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PO2-2-37

Abnormal expression patterns of nociceptors in Parkinson's disease-specific iPSC-derived sensory neurons

[Speaker] Chizuru Iwasawa:1
[Co-author] Naoko Kuzumaki:1, Reona Asano:1, Hideki Tamura:2, Nobutaka Hattori:3, Hideyuki Okano:2,4, Minoru Narita:1,2
1:Department of Pharmacology, Hoshi University, Japan, 2:L-StaR, Hoshi University, Japan, 3:Department of Neurology, Juntendo University School of Medicine, Japan, 4:Department of Physiology, Keio University School of Medicine, Japan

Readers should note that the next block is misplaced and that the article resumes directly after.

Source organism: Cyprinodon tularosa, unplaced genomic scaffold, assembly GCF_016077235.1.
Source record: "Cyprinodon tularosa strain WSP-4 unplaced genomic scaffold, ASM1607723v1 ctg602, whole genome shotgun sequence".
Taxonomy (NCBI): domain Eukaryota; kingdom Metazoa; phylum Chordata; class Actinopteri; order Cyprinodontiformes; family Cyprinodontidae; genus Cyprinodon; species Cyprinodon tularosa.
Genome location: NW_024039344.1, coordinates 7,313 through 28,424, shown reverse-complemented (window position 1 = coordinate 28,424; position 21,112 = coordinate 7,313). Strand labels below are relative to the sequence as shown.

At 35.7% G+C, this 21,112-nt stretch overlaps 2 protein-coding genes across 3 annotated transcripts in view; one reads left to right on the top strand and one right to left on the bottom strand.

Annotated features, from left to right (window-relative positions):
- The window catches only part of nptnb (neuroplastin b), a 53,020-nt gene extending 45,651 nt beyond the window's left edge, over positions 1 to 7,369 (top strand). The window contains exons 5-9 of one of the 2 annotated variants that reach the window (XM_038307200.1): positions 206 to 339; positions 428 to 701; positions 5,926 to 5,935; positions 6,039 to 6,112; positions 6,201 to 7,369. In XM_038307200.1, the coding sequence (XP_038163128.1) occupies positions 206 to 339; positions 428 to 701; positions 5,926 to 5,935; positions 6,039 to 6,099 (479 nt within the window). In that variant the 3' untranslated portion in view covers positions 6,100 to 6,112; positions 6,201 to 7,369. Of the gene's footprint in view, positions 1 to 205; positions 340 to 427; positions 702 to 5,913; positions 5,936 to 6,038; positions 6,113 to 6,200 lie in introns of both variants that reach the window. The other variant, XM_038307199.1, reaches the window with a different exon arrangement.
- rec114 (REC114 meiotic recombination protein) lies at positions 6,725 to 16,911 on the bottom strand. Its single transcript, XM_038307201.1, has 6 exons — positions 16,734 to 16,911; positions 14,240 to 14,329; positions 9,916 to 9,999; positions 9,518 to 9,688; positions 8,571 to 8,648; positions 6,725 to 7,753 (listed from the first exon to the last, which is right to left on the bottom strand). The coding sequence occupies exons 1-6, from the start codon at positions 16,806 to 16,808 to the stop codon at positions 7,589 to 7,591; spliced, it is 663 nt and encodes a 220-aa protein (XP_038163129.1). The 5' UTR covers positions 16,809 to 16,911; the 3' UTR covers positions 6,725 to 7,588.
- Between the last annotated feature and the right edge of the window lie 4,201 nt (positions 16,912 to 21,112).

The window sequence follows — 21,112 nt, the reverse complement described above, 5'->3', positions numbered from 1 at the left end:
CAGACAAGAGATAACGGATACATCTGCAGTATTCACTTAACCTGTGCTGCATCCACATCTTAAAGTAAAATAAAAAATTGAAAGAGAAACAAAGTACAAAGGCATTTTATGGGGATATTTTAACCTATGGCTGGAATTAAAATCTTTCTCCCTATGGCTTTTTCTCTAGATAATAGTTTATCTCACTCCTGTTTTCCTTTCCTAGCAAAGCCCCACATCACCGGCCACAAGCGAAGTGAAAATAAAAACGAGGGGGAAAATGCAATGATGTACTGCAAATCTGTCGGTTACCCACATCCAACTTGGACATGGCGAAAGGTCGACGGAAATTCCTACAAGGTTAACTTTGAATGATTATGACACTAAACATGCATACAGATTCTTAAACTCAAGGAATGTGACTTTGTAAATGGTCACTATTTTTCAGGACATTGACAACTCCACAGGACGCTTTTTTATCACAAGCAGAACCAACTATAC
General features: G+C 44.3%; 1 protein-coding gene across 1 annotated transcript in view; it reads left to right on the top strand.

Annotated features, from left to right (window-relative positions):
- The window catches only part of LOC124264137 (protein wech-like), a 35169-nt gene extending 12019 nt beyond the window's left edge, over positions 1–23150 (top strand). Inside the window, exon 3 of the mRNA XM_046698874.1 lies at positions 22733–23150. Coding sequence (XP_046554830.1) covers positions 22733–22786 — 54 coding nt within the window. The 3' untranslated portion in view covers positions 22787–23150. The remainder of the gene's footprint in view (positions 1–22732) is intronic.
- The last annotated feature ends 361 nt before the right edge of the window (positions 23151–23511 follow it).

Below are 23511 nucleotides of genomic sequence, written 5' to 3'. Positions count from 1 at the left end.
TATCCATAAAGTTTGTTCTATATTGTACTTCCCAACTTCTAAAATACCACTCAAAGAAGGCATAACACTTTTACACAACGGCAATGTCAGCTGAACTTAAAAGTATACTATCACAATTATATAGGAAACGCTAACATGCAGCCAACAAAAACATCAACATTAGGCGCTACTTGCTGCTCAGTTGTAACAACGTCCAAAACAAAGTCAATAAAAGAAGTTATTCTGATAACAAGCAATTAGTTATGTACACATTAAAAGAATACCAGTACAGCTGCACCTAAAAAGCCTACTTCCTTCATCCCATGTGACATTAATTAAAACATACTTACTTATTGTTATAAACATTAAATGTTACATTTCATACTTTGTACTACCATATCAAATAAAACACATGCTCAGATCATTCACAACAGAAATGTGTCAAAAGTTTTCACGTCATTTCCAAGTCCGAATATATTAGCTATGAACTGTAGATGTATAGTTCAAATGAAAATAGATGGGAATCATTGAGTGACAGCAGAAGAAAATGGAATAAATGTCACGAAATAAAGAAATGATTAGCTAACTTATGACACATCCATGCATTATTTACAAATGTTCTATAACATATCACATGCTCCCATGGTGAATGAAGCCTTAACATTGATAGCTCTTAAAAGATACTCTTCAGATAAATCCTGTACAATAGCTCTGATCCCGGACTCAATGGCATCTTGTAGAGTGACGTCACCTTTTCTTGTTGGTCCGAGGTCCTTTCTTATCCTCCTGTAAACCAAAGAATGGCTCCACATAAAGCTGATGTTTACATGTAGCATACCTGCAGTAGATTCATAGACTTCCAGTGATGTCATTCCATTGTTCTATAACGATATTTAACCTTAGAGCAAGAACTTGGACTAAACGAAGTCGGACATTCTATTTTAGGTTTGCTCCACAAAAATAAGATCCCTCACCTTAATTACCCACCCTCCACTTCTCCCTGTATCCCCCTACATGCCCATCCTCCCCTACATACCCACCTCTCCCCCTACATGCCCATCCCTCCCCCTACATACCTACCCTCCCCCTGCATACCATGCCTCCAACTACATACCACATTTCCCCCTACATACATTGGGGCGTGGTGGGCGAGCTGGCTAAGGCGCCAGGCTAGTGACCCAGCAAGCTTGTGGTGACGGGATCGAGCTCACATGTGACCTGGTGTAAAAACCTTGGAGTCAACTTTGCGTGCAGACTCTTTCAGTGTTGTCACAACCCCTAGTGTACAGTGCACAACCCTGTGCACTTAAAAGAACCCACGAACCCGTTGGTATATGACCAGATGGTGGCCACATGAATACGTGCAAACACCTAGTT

Parkinson's disease (PD) has motor symptoms and non-motor symptoms, such as sensory neuropathy, depression, dementia and sleep disorder. Sensory neuropathy has been observed in autosomal recessive juvenile parkinsonism (ARJP/PARK2) and a part of sporadic PD. However, little is known about the mechanism of sensory neuropathy in PD patient. In the present study, we investigated the mechanisms of sensory neuropathy along with motor dysfunction using sensory neurons derived from PARK2-specific induced pluripotent stem cells (iPSCs). We established sensory neurons using iPSCs derived from PARK2 patients. The iPSC-derived sensory neurons expressed dorsal root ganglion (DRG) neuron markers, BRN3A and ISL1, and nociceptive neuron markers, TRPV1 and NTRK1. In addition, we detected the action potential of iPSC-derived sensory neurons. Under these conditions, we analyzed the gene expression of nociceptors and voltage-gated ion channels. As a result, we observed a decrease in the expression of some ion channels according to neural maturation in PARK2-derived sensory neurons compared to healthy control. This observation indicates that alterations in PARK2-derived sensory neurons may reflect, at least in part, the pathophysiology of sensory neuropathy in PD. To further investigate the functional abnormalities of sensory neurons in PD, we are now analyzing the gene expression profile at each neurodevelopmental and recovered stages.
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